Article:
Thursday, March 27, 2014

Failing Up: A Flutist's Guide to a No Matter What Fresh Start

Failing Up: A Flutist's Guide to a 
No Matter What Fresh Start



Rejection letters, bad auditions, tough flute lessons, lack of validation and frustration with weaknesses can keep some flutists from realizing their true potential and tackling challenges that will ultimately bring them much needed boosts of self-esteem and momentum. This post is dedicated to every flutist who's ever been last chair, didn't make the cut, been in a slump, disappointed their teacher or disappointed themselves.  It's never too late to make a fresh start! 

If you're a flutist or musician and have felt stuck for a long time, or even just lately, scroll down to see if any of the following Musician Failure Mentalities might be holding you back.  Each of the nine limiting beliefs is paired with a Fresh Start Solution for failing up.  To me, failing up means accepting what's gone wrong and finding the seed for future growth inside the failure.  















Musician Failure Mentality #1: 
Comparing yourself to others.

Today, a primary means of staying in touch with other flutists you may know is on Facebook.  I don't know about you, but when I see all of the exciting things people are doing in my news feed, I can get a little overwhelmed and start to feel I'm not happy enough, successful enough or productive enough to keep up with my friends.  What works for me is reminding myself that people post their best moments on Facebook.  Comparing my practice sessions, frustrations and mental slumps to another flutist's amazing concert, fancy award or awesome rehearsal will, of course, leave me feeling "less than."

Whether you are watching other flutists win a prize you wanted for yourself, hearing them tell stories about their sophisticated musical experiences or seeing the super cool Facebook version of them on your screen, it is easy to fall into the trap of feeling "less than."  

Fresh Start Solution: Fail up by realizing you are comparing your "behind-the-scenes with everyone else's highlight reel."  

Examine what feels like failure and realize that it might be a longing to put yourself out there, work harder, or create opportunities.  Instead of comparing your longing to another flutist's results, figure out what you want and take that first action step toward your own results!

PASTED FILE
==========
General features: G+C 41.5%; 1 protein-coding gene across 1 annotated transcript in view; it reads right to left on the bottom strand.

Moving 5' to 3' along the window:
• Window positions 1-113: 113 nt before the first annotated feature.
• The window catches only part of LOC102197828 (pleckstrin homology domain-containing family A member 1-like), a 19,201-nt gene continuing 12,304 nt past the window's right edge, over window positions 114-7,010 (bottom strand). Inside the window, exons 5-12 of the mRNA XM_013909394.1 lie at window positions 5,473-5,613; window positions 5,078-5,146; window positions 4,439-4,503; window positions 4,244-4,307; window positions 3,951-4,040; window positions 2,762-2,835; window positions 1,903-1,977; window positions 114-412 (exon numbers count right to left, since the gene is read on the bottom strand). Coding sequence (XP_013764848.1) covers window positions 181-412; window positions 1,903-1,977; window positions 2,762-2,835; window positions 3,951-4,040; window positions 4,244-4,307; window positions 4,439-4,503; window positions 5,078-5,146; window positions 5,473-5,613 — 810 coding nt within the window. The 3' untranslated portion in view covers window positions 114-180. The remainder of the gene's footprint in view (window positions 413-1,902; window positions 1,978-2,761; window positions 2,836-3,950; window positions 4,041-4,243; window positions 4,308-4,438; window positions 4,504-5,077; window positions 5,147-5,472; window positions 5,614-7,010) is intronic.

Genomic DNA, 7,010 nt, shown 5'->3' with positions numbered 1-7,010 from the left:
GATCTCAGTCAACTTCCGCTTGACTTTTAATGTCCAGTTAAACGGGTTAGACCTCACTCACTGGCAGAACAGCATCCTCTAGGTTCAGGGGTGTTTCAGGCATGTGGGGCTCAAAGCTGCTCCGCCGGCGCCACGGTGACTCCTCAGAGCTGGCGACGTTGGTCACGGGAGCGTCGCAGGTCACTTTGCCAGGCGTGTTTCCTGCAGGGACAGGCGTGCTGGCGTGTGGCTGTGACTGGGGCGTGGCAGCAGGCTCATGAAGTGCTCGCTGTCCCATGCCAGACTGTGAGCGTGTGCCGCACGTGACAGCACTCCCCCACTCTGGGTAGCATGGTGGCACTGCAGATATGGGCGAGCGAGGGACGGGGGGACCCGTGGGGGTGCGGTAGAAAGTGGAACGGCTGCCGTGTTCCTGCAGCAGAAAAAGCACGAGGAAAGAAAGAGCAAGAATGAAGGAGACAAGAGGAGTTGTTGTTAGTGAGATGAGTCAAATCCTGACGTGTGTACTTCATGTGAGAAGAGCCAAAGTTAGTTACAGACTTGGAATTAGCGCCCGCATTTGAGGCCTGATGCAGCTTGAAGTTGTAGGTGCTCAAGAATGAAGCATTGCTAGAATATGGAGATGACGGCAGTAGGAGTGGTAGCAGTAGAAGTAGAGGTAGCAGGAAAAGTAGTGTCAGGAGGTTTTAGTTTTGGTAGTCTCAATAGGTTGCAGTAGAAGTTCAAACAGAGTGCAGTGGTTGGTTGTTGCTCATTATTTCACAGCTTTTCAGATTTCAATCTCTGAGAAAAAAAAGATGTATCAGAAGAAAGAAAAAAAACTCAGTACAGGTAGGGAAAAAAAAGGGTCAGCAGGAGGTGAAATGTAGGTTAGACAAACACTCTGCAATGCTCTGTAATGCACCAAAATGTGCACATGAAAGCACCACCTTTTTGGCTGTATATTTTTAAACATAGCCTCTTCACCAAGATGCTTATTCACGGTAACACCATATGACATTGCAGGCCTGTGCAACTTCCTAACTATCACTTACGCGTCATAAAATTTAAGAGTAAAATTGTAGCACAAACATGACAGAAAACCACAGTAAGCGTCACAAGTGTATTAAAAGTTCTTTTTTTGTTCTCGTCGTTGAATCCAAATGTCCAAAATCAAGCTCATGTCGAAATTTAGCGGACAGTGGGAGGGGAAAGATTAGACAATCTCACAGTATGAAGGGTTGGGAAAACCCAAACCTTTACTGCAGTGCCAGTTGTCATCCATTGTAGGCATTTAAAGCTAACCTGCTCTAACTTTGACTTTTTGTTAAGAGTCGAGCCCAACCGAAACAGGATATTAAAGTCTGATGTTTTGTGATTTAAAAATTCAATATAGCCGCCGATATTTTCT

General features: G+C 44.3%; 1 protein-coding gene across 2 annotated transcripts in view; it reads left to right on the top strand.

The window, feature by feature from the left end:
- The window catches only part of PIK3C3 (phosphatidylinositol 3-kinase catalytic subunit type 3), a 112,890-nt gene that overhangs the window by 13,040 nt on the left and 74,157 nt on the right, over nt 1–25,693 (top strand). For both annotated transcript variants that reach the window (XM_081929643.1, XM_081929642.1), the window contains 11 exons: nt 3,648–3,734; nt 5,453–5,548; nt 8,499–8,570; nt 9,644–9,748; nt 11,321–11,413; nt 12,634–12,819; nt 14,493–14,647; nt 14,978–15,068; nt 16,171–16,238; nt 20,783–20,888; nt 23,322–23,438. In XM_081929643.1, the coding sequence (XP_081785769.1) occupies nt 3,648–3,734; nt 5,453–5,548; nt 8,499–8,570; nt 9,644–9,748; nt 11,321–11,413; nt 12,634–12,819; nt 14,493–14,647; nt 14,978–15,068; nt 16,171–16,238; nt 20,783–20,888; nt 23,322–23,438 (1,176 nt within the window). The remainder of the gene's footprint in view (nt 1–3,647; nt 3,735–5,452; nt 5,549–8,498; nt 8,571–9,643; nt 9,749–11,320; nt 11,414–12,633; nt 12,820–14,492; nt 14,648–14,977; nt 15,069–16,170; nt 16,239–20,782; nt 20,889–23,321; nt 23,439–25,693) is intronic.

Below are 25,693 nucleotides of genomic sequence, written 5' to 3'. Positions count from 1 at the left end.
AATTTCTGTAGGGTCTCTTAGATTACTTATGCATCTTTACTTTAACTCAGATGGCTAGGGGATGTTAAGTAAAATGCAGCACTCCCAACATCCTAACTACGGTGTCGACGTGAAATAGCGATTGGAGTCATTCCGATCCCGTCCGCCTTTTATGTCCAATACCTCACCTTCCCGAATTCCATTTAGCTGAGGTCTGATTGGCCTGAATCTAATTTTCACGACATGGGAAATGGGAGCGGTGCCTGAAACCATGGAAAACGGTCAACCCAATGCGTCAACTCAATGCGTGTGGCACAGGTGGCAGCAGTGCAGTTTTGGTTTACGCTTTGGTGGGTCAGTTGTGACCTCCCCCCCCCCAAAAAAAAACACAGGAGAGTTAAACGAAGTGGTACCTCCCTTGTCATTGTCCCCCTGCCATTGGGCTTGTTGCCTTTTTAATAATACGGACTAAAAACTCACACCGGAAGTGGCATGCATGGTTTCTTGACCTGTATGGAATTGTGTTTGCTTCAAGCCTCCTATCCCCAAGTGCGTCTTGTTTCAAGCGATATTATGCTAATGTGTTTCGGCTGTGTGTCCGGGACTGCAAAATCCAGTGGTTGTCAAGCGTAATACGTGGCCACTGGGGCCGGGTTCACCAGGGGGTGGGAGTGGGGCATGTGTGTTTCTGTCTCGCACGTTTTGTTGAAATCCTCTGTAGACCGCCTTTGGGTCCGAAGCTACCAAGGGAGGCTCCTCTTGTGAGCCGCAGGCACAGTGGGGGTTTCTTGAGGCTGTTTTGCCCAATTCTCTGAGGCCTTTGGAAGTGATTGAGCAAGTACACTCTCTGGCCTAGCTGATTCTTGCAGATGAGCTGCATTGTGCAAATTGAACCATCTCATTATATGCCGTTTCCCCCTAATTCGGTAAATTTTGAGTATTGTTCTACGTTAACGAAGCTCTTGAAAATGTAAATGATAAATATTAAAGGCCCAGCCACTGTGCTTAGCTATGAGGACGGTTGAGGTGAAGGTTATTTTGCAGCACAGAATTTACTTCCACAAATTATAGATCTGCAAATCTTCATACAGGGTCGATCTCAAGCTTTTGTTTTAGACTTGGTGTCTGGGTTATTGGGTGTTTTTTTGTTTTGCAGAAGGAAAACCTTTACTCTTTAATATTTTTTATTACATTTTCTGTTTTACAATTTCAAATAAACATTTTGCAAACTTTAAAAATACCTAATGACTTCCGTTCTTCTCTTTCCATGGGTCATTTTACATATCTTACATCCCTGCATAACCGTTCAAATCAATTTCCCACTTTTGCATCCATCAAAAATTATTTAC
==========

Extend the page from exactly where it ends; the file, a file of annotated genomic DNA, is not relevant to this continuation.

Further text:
Musician Failure Mentality #2: 
Focusing on your flaws.

Have you ever heard the ironic instruction, "Don't think about pink elephants?"  The irony is that the word "don't" doesn't matter at all (you are now thinking of pink elephants).  As flutists, it is extremely easy to develop what I call pink elephant syndrome.  It often starts with teachers using pink elephant language like, "You're flat on those low notes," "your breaths are too shallow," or "that note was too short."  They might be well intended remarks, but if you continue to use the same language in your mind as you practice, you will actually cause yourself to be flat, take shallow breaths and clip notes.  A much better strategy is to think of what you do want and go after it ("listen to the harmonies and lift the low notes," "take deep and filling breaths," or "hold these notes full value with beautiful vibrato")!

For me, pink elephant language is not only counterproductive but also demoralizing.  It might sound extreme, but a mind full of everything you're trying not to do is a form of self abuse.  It's like hanging from a ledge or walking a tight rope.  Unless you are absolutely perfect, you are destined to fail.

Fresh Start Solution: Fail up, by realizing that "you've been criticizing yourself for years.  Try approving of yourself and see what happens."   

Many flutists may think that focusing on their flaws is necessary for improvement as a musician, but I think it's an energy draining, futile exercise.  Ditch pink elephant language and start to regain precious energy.  By clarifying what you really want and assuming that you will achieve it, you are switching from self-criticism to self-approval!        

 















Musician Failure Mentality #3: 
Assuming where you are is where you will continue to be.

Let's be honest.  In a world where competition is king, failure of any kind is just plain embarrassing. Because humans do everything we do to gain pleasure or avoid pain, in order to avoid the pain of embarrassing failure, we may turn off a very important part of who we are... the part of us that cares